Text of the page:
Is Jennifer Weiner Not Pretty Enough for Oprah — or Just Too Insecure?
Jennifer Weiner, the massively popular popular-fiction writer who also has a column in the New York Times and a profile in the “New Yorker,” was disappointed at not also getting selected for Oprah’s Book Club. That disappointment, which Weiner expressed in a few since-removed Facebook posts (hereis the one she’s settled on, for now at least), inspired gentle mockery from some women-oriented blogs. In a Jezebel post whose title referred to Weiner’s response as “Wigging Out,” Aimée Lutkin notes that there’s a specific reason Oprah might have avoided picking Weiner: Weiner sometimes tweets unflattering things about Oprah. Then Heather Schwedel joined in on Slate’s women’s blog, spelling out what Lutkin’s headline and post’s subtext merely suggested: that complaining about this was, for Weiner, a bad look.
What interests me about what would otherwise be a bruised-literary-ego scandal with few stakes is the way Weiner presented her insecurities about this missed achievement. The slight was, Weiner suggested, on some level, at least in her own mind, about not being pretty enough. About not meeting certain, ethnically-coded beauty standards. In the Jezebel-captured version of one of Weiner’s controversial-but-deleted posts, she mentions “a voice in my head (a small, sad voice) that sees a slim, blond, traditionally attractive woman getting something great and thinks, Oh, well, of course.”
So. While there are, of course, Jewish women of all sizes, hair colors, and levels of traditional attractiveness, there’s something very Jewish about this remark. Partly it’s that “small, sad voice” may be a Biblical reference. But it’s also that the role it evokes, the brunette sidekick to the pretty, chipper blond, has long been intertwined, in stereotype and pop culture, with American Jewish female identity. Weiner places herself in that role with respect to the writer who did get picked, Glennon Doyle Melton, who is—and I’m going here by a blog post which includes the sentence, “I love my Jesus”— not Jewish.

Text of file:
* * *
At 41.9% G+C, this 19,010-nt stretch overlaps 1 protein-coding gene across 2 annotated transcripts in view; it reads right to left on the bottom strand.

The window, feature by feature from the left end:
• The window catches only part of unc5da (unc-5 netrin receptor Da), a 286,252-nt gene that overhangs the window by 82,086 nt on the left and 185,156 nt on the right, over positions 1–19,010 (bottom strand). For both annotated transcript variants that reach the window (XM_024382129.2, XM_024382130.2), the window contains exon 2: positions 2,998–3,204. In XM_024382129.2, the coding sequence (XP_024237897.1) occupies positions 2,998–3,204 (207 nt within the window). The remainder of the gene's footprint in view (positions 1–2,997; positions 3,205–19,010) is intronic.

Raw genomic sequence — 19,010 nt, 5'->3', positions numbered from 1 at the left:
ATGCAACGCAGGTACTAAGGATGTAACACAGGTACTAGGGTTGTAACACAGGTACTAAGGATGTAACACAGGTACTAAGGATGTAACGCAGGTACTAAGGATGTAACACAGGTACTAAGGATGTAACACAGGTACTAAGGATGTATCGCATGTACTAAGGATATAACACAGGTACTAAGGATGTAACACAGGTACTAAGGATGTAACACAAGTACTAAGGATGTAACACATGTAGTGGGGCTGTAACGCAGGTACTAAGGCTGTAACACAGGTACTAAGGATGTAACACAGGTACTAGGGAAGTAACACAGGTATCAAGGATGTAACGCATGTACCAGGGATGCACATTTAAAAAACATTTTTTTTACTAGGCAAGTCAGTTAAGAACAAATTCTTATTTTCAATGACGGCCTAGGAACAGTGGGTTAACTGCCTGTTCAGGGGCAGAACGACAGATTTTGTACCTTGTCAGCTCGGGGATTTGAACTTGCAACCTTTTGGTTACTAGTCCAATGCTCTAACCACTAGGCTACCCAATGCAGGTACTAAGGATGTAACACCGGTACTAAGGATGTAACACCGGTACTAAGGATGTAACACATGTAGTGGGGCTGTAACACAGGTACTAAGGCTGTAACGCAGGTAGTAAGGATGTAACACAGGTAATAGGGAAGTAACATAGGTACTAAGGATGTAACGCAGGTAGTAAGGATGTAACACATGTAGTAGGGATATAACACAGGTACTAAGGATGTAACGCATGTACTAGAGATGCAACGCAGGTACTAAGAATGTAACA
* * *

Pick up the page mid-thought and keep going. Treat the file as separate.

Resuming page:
I’m reminded of a scene from “The Mary Tyler Moore Show” where Rhoda tells Mary, a fellow brunette, she (Mary) has a blond personality. I’m reminded, that is, because Weiner’s persona is very much that of a Rhoda, the archetype of the smart, funny Jewish woman who struggles with her weight.
Does this form of Jewish female self-deprecation now, four decades after that show’s finale, come across as passé? I—old-millennial, Ashkenazi—can relate to it on a personal level, but would younger Jewish women (or ones who watch less 1970s television) find it bizarre, or even an appropriation of the beauty-standards concerns of women of color?
Perhaps so: In “Broadly,” Lauren Oyler brings up an interview where television producer Jill Soloway said, “‘I only want to write about somewhat unlikable Jewish women having really inappropriate ideas about life and sex.’” To which Oyler responds, “This is the kind of thing that elicits cheers from the feminist corners of the internet, but to me, it doesn’t sound radical. It sounds like Girls.”
The place of Jewish women in pop culture, on TV in particular, isn’t what it was in the 1970s, not with shows like “Girls” or “Broad City,” and not with a cultural climate (crucial exception: the alt-right) that tends to view pale-skinned Jews as white and nothing more. Lutkin highlights the fact that Weiner, who’s protesting being overlooked due to non-blondness, is nevertheless white: “While many of us can probably relate to Weiner’s feelings, in whatever area of our life it resonates, she is still an extremely successful white cis female writer.” Which, yes, she is.
Phoebe Maltz Bovy is an American writer living in Toronto. Her book, “The Perils of ‘Privilege,’” will be out with St. Martin’s Press in Spring 2017.